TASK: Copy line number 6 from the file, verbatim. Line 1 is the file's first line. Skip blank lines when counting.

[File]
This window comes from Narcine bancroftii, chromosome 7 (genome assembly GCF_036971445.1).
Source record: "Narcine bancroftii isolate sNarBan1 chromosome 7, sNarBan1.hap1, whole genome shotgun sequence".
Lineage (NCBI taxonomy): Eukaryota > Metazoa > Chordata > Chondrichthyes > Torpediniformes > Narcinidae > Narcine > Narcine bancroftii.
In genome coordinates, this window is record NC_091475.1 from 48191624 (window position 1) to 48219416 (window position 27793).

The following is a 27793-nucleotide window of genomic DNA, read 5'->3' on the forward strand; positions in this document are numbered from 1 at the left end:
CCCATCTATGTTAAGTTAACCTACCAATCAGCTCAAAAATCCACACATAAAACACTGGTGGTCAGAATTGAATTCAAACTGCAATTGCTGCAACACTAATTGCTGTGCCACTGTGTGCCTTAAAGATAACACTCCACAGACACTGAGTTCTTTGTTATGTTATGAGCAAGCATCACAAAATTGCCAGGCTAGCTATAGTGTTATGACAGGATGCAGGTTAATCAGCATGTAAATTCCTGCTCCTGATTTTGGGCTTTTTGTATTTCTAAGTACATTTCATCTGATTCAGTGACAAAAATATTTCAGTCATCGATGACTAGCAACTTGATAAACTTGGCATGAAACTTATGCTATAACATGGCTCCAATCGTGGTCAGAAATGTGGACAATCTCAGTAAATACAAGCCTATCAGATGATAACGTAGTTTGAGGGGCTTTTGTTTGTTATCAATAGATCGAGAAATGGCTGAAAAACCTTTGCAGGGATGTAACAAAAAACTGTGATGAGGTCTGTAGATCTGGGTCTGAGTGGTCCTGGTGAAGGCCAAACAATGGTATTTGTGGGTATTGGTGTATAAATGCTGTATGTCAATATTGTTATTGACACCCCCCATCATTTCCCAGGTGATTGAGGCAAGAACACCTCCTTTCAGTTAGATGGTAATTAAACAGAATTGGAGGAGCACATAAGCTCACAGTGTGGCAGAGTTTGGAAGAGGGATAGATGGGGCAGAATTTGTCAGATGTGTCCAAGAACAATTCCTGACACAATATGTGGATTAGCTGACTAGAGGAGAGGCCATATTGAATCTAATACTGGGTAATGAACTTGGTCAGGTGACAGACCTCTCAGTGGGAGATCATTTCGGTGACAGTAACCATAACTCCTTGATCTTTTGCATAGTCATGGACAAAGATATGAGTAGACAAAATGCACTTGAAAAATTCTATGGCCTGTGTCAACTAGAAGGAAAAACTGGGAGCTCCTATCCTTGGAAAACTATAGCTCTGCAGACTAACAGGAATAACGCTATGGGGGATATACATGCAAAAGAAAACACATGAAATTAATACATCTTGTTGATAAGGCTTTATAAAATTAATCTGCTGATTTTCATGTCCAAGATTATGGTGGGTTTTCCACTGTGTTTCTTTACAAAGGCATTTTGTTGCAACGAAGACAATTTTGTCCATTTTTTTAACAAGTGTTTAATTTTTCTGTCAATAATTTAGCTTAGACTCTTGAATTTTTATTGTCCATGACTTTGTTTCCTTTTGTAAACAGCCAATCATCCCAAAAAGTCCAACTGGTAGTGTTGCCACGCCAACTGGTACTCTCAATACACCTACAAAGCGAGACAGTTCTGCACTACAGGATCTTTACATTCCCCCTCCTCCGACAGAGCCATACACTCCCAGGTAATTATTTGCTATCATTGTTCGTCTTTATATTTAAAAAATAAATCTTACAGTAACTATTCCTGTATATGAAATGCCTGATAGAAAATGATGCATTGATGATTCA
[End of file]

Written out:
CCCATCTATGTTAAGTTAACCTACCAATCAGCTCAAAAATCCACACATAAAACACTGGTGGTCAGAATTGAATTCAAACTGCAATTGCTGCAACACTAATTGCTGTGCCACTGTGTGCCTTAAAGATAACACTCCACAGACACTGAGTTCTTTGTTATGTTATGAGCAAGCATCACAAAATTGCCAGGCTAGCTATAGTGTTATGACAGGATGCAGGTTAATCAGCATGTAAATTCCTGCTCCTGATTTTGGGCTTTTTGTATTTCTAAGTACATTTCATCTGATTCAGTGACAAAAATATTTCAGTCATCGATGACTAGCAACTTGATAAACTTGGCATGAAACTTATGCTATAACATGGCTCCAATCGTGGTCAGAAATGTGGACAATCTCAGTAAATACAAGCCTATCAGATGATAACGTAGTTTGAGGGGCTTTTGTTTGTTATCAATAGATCGAGAAATGGCTGAAAAACCTTTGCAGGGATGTAACAAAAAACTGTGATGAGGTCTGTAGATCTGGGTCTGAGTGGTCCTGGTGAAGGCCAAACAATGGTATTTGTGGGTATTGGTGTATAAATGCTGTATGTCAATATTGTTATTGACACCCCCCATCATTTCCCAGGTGATTGAGGCAAGAACACCTCCTTTCAGTTAGATGGTAATTAAACAGAATTGGAGGAGCACATAAGCTCACAGTGTGGCAGAGTTTGGAAGAGGGATAGATGGGGCAGAATTTGTCAGATGTGTCCAAGAACAATTCCTGACACAATATGTGGATTAGCTGACTAGAGGAGAGGCCATATTGAATCTAATACTGGGTAATGAACTTGGTCAGGTGACAGACCTCTCAGTGGGAGATCATTTCGGTGACAGTAACCATAACTCCTTGATCTTTTGCATAGTCATGGACAAAGATATGAGTAGACAAAATGCACTTGAAAAATTCTATGGCCTGTGTCAACTAGAAGGAAAAACTGGGAGCTCCTATCCTTGGAAAACTATAGCTCTGCAGACTAACAGGAATAACGCTATGGGGGATATACATGCAAAAGAAAACACATGAAATTAATACATCTTGTTGATAAGGCTTTATAAAATTAATCTGCTGATTTTCATGTCCAAGATTATGGTGGGTTTTCCACTGTGTTTCTTTACAAAGGCATTTTGTTGCAACGAAGACAATTTTGTCCATTTTTTTAACAAGTGTTTAATTTTTCTGTCAATAATTTAGCTTAGACTCTTGAATTTTTATTGTCCATGACTTTGTTTCCTTTTGTAAACAGCCAATCATCCCAAAAAGTCCAACTGGTAGTGTTGCCACGCCAACTGGTACTCTCAATACACCTACAAAGCGAGACAGTTCTGCACTACAGGATCTTTACATTCCCCCTCCTCCGACAGAGCCATACACTCCCAGGTAATTATTTGCTATCATTGTTCGTCTTTATATTTAAAAAATAAATCTTACAGTAACTATTCCTGTATATGAAATGCCTGATAGAAAATGATGCATTGATGATTCA